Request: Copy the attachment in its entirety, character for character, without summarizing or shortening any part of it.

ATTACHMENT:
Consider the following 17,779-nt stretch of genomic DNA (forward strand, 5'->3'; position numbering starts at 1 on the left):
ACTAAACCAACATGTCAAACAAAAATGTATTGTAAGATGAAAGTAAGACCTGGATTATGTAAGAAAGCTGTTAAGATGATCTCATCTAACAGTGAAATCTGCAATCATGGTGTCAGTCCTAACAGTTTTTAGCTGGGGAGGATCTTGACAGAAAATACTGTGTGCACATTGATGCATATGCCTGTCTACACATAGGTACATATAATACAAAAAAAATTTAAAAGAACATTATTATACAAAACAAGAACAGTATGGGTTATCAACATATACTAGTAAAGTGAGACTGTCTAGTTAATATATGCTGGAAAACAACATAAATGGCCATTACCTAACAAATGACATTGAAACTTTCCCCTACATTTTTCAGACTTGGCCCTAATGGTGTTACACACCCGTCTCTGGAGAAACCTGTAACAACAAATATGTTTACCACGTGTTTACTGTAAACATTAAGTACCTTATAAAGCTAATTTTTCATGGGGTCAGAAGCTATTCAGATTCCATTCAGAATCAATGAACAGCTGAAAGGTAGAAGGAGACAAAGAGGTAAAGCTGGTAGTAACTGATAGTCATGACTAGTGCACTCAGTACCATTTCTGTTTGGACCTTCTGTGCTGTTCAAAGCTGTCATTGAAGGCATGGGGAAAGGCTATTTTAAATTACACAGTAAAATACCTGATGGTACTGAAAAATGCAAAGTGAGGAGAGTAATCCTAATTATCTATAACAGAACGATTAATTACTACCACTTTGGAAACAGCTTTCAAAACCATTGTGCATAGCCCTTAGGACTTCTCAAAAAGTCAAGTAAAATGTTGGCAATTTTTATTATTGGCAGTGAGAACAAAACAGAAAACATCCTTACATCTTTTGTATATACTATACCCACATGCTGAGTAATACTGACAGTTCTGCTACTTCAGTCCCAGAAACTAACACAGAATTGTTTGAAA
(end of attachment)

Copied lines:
Consider the following 17,779-nt stretch of genomic DNA (forward strand, 5'->3'; position numbering starts at 1 on the left):
ACTAAACCAACATGTCAAACAAAAATGTATTGTAAGATGAAAGTAAGACCTGGATTATGTAAGAAAGCTGTTAAGATGATCTCATCTAACAGTGAAATCTGCAATCATGGTGTCAGTCCTAACAGTTTTTAGCTGGGGAGGATCTTGACAGAAAATACTGTGTGCACATTGATGCATATGCCTGTCTACACATAGGTACATATAATACAAAAAAAATTTAAAAGAACATTATTATACAAAACAAGAACAGTATGGGTTATCAACATATACTAGTAAAGTGAGACTGTCTAGTTAATATATGCTGGAAAACAACATAAATGGCCATTACCTAACAAATGACATTGAAACTTTCCCCTACATTTTTCAGACTTGGCCCTAATGGTGTTACACACCCGTCTCTGGAGAAACCTGTAACAACAAATATGTTTACCACGTGTTTACTGTAAACATTAAGTACCTTATAAAGCTAATTTTTCATGGGGTCAGAAGCTATTCAGATTCCATTCAGAATCAATGAACAGCTGAAAGGTAGAAGGAGACAAAGAGGTAAAGCTGGTAGTAACTGATAGTCATGACTAGTGCACTCAGTACCATTTCTGTTTGGACCTTCTGTGCTGTTCAAAGCTGTCATTGAAGGCATGGGGAAAGGCTATTTTAAATTACACAGTAAAATACCTGATGGTACTGAAAAATGCAAAGTGAGGAGAGTAATCCTAATTATCTATAACAGAACGATTAATTACTACCACTTTGGAAACAGCTTTCAAAACCATTGTGCATAGCCCTTAGGACTTCTCAAAAAGTCAAGTAAAATGTTGGCAATTTTTATTATTGGCAGTGAGAACAAAACAGAAAACATCCTTACATCTTTTGTATATACTATACCCACATGCTGAGTAATACTGACAGTTCTGCTACTTCAGTCCCAGAAACTAACACAGAATTGTTTGAAA